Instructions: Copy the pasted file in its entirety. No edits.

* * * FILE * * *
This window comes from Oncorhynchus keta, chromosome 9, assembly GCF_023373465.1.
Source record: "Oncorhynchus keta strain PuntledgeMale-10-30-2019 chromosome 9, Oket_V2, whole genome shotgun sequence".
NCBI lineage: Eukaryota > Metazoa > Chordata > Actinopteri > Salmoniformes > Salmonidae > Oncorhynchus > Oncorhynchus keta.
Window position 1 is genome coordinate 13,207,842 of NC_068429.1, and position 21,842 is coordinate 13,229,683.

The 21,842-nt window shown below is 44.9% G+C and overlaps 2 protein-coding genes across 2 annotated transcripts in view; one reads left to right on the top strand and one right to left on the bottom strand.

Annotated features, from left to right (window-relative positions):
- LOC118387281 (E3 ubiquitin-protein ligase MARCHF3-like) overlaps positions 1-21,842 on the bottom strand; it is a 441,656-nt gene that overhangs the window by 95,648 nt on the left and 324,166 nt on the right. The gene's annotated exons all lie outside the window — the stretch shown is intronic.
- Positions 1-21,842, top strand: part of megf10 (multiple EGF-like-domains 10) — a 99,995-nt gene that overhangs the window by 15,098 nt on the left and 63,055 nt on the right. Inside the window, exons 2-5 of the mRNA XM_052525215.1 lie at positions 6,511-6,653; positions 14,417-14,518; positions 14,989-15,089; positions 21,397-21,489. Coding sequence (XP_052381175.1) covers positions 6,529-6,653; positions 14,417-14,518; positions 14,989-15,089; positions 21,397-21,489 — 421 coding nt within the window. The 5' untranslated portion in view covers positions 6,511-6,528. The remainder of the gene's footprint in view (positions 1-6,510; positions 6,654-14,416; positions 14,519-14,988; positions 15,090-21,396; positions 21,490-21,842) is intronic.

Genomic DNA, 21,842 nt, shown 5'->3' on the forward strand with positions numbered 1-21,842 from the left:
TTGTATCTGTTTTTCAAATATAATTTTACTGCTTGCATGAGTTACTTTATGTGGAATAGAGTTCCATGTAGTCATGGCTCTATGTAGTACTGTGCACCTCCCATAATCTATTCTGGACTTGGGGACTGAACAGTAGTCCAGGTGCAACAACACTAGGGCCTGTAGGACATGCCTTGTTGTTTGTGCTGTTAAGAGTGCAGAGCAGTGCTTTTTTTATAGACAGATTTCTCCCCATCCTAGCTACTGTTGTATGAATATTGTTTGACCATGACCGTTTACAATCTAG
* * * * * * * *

This window comes from Oncorhynchus keta, chromosome 9, assembly GCF_023373465.1.
Source record: "Oncorhynchus keta strain PuntledgeMale-10-30-2019 chromosome 9, Oket_V2, whole genome shotgun sequence".
NCBI lineage: Eukaryota > Metazoa > Chordata > Actinopteri > Salmoniformes > Salmonidae > Oncorhynchus > Oncorhynchus keta.
Window position 1 is genome coordinate 13,207,842 of NC_068429.1, and position 21,842 is coordinate 13,229,683.

The 21,842-nt window shown below is 44.9% G+C and overlaps 2 protein-coding genes across 2 annotated transcripts in view; one reads left to right on the top strand and one right to left on the bottom strand.

Annotated features, from left to right (window-relative positions):
- LOC118387281 (E3 ubiquitin-protein ligase MARCHF3-like) overlaps positions 1-21,842 on the bottom strand; it is a 441,656-nt gene that overhangs the window by 95,648 nt on the left and 324,166 nt on the right. The gene's annotated exons all lie outside the window — the stretch shown is intronic.
- Positions 1-21,842, top strand: part of megf10 (multiple EGF-like-domains 10) — a 99,995-nt gene that overhangs the window by 15,098 nt on the left and 63,055 nt on the right. Inside the window, exons 2-5 of the mRNA XM_052525215.1 lie at positions 6,511-6,653; positions 14,417-14,518; positions 14,989-15,089; positions 21,397-21,489. Coding sequence (XP_052381175.1) covers positions 6,529-6,653; positions 14,417-14,518; positions 14,989-15,089; positions 21,397-21,489 — 421 coding nt within the window. The 5' untranslated portion in view covers positions 6,511-6,528. The remainder of the gene's footprint in view (positions 1-6,510; positions 6,654-14,416; positions 14,519-14,988; positions 15,090-21,396; positions 21,490-21,842) is intronic.

Genomic DNA, 21,842 nt, shown 5'->3' on the forward strand with positions numbered 1-21,842 from the left:
TTGTATCTGTTTTTCAAATATAATTTTACTGCTTGCATGAGTTACTTTATGTGGAATAGAGTTCCATGTAGTCATGGCTCTATGTAGTACTGTGCACCTCCCATAATCTATTCTGGACTTGGGGACTGAACAGTAGTCCAGGTGCAACAACACTAGGGCCTGTAGGACATGCCTTGTTGTTTGTGCTGTTAAGAGTGCAGAGCAGTGCTTTTTTTATAGACAGATTTCTCCCCATCCTAGCTACTGTTGTATGAATATTGTTTGACCATGACCGTTTACAATCTAG